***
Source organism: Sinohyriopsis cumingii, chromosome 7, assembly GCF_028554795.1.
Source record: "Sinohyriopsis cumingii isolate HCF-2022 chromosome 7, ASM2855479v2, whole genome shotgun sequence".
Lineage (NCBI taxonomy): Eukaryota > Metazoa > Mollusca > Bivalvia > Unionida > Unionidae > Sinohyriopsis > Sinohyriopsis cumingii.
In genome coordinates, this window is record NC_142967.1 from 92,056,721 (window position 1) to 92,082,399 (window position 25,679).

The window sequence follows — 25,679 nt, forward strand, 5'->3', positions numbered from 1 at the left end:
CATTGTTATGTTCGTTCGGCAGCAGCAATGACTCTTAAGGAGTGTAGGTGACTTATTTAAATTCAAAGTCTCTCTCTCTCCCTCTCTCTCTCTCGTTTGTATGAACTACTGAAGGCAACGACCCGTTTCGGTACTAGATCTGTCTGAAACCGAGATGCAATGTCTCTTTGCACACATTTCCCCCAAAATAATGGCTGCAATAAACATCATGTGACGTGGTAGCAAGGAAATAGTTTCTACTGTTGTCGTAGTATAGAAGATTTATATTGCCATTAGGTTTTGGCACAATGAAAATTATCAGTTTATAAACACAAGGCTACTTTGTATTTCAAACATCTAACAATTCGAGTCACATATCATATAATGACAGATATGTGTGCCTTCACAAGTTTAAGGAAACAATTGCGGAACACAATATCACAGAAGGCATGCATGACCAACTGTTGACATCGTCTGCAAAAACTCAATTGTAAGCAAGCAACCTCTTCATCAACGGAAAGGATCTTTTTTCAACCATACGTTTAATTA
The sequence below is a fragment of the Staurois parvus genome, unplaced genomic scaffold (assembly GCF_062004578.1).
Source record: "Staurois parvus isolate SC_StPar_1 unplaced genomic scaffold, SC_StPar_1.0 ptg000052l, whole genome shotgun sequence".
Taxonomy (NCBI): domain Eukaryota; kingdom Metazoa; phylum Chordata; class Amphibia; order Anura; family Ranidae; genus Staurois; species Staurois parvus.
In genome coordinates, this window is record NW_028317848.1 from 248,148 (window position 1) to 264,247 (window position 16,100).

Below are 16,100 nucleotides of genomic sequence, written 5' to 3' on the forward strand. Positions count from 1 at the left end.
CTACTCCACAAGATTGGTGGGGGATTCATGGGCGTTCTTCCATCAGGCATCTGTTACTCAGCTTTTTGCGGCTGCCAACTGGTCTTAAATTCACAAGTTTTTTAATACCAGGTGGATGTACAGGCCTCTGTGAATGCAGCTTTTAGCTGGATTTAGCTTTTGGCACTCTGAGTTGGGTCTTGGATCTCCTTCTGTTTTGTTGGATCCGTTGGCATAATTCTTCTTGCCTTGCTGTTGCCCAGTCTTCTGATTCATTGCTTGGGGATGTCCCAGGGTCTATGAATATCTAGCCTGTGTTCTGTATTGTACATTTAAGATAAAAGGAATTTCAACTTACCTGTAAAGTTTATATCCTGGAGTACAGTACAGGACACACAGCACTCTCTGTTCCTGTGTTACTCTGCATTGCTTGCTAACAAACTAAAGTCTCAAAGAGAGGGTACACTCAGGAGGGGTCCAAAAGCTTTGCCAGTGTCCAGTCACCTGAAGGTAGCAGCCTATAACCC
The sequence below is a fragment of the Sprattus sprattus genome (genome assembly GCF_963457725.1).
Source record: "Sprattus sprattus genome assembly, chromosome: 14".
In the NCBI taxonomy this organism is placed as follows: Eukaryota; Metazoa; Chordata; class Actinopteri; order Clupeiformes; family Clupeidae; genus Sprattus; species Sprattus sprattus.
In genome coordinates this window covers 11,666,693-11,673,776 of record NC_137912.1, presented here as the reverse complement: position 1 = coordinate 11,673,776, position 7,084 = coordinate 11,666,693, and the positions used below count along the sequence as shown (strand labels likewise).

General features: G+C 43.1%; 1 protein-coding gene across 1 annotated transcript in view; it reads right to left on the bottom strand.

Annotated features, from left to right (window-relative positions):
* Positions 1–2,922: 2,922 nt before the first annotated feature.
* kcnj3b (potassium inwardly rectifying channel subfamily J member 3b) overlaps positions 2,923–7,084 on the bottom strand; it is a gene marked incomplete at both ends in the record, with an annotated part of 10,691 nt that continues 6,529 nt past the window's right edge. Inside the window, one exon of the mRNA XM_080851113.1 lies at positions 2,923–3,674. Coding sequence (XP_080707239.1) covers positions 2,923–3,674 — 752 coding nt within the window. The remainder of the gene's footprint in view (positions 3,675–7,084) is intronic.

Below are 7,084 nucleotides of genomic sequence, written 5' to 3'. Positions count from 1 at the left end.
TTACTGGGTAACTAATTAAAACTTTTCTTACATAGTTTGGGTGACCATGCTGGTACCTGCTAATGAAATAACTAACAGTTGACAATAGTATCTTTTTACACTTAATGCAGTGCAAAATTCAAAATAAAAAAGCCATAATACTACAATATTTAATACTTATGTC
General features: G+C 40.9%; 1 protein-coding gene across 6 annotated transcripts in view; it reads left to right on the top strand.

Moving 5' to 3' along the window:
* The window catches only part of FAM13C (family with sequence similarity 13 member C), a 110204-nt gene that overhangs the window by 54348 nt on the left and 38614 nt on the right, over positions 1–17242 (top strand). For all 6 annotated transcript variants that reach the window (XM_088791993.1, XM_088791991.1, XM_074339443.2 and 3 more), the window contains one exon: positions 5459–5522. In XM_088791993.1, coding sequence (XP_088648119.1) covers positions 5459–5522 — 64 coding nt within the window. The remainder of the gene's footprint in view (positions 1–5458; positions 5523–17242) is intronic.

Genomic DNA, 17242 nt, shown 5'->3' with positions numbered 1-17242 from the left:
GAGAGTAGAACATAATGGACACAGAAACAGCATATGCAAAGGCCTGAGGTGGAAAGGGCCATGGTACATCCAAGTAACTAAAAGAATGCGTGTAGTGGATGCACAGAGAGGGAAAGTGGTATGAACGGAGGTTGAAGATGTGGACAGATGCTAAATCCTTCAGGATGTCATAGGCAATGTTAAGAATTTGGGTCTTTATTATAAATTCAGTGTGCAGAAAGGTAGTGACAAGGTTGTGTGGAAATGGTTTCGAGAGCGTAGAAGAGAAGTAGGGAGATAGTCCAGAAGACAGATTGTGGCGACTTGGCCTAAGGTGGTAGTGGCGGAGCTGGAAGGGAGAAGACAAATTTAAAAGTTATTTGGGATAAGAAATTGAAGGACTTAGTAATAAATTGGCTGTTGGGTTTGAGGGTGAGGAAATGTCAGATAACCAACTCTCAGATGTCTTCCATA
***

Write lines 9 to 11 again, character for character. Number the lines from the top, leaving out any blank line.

Taxonomy (NCBI): domain Eukaryota; kingdom Metazoa; phylum Chordata; class Amphibia; order Anura; family Ranidae; genus Staurois; species Staurois parvus.
In genome coordinates, this window is record NW_028317848.1 from 248,148 (window position 1) to 264,247 (window position 16,100).

Below are 16,100 nucleotides of genomic sequence, written 5' to 3' on the forward strand. Positions count from 1 at the left end.